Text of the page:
HELP FOR PARENTS WITH STRONG-WILLED, OUT-OF-CONTROL CHILDREN AND ADOLESCENTS

Education and Counseling for Individuals Affected by Oppositional Defiant Disorder and ADHD

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I could really use some help...


I really could use some help with dealing with my 9-year-old son, who may be dealing with this ODD disorder. He is very disrespectful towards myself, and I am his mother, also to his siblings not quite as bad, and a tiny bit with his father. He is fine with his friends and does great in school. I don't feel that physically hitting him is going to make the situation any better and is only making him resent me even more. How can I go about getting an accurate diagnose for his behaviors? Thanks, you may email me @ anytime.

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ODD is a psychiatric disorder that is characterized by two different sets of problems. These are aggressiveness and a tendency to purposefully bother and irritate others. It is often the reason that people seek treatment. When ODD is present with ADHD, depression, Tourette's, anxiety disorders, or other neuropsychiatric disorders, it makes life with that child far more difficult. For Example, ADHD plus ODD is much worse than ADHD alone, often enough to make people seek treatment. The criteria for ODD are:

A pattern of negativistic, hostile, and defiant behavior lasting at least six months during which four or more of the following are present:

1. Often loses temper

2. Often argues with adults

3. Often actively defies or refuses to comply with adults' requests or rules

4. Often deliberately annoys people

5. Often blames others for his or her mistakes or misbehavior

6. Is often touchy or easily annoyed by others

7. Is often angry and resentful

8. Is often spiteful and vindictive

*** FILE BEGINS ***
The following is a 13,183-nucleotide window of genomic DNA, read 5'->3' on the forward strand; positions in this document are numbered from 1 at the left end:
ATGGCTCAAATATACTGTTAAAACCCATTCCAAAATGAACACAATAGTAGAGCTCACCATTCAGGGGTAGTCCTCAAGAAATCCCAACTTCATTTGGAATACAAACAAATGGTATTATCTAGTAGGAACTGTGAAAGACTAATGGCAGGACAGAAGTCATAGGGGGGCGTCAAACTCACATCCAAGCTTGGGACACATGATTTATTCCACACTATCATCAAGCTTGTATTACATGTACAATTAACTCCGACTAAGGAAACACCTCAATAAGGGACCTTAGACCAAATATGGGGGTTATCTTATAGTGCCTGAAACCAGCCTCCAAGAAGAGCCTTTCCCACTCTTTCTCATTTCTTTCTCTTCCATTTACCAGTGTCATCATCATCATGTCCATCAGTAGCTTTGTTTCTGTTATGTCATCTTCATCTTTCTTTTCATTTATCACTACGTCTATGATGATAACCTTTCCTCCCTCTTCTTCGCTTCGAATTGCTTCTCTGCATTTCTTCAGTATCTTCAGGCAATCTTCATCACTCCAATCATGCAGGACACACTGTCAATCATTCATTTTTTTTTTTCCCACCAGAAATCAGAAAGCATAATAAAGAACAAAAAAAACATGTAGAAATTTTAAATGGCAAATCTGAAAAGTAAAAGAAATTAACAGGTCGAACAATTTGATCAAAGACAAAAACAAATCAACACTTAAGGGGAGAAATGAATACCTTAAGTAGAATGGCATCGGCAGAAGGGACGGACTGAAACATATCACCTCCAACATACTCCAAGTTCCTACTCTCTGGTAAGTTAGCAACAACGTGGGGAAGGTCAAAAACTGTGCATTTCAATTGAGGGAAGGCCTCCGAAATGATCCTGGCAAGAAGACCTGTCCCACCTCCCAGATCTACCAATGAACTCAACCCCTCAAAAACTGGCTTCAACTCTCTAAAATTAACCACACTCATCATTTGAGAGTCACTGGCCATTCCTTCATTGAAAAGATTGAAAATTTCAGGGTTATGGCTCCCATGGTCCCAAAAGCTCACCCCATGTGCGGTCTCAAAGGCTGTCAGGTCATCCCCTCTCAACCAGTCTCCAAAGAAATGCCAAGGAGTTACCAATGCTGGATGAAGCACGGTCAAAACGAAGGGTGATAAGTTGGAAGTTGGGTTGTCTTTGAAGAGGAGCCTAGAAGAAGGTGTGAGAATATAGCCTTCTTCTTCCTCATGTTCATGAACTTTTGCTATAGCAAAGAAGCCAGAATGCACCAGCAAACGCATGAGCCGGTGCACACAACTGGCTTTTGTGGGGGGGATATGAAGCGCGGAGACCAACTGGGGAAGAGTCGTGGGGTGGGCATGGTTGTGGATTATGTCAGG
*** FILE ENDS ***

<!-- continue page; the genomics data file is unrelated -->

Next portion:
The disturbance in behavior causes clinically significant impairment in social, academic, or occupational functioning.

All of the criteria above include the word "often". But what exactly does that mean? Recent studies have shown that these behaviors occur to a varying degree in all children. These researchers have found that the "often" is best solved by the following criteria.

Has occurred at all during the last three months:

Is spiteful and vindictive
Blames others for his or her mistakes or misbehavior

Occurs at least twice a week:

Is touchy or easily annoyed by others
Loses temper
Argues with adults
Actively defies or refuses to comply with adults' requests or rules

Occurs at least four times per week:

Is angry and resentful
Deliberately annoys people

The usual pattern is for problems to begin between ages 1-3. A lot of these behaviors are normal at age 2, but in this disorder they never go away. It does run in families. If a parent is alcoholic and has been in trouble with the law, their children are almost three times as likely to have ODD.

ODD is diagnosed in the same way as many other psychiatric disorders in children. You need to examine the child, talk with the child, talk to the parents, and review the medical history. Sometimes other medical tests are necessary to make sure it is not something else. You always need to check children out for other psychiatric disorders, as it is common the children with ODD will have other problems, too.

What can parents do? They can use the strategies outline in my eBook: http://www.myoutofcontrolteen.com/sl

Mark Hutten, M.A.

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The Strong-Willed Out-of-Control Teen

The standard disciplinary techniques that are recommended for “typical” teenagers do not take into account the many issues facing teens with serious behavioral problems. Disrespect, anger, violent rages, self-injury, running away from home, school failure, hanging-out with the wrong crowd, drug abuse, theft, and legal problems are just some of the behaviors that parents of defiant teens will have to learn to control.

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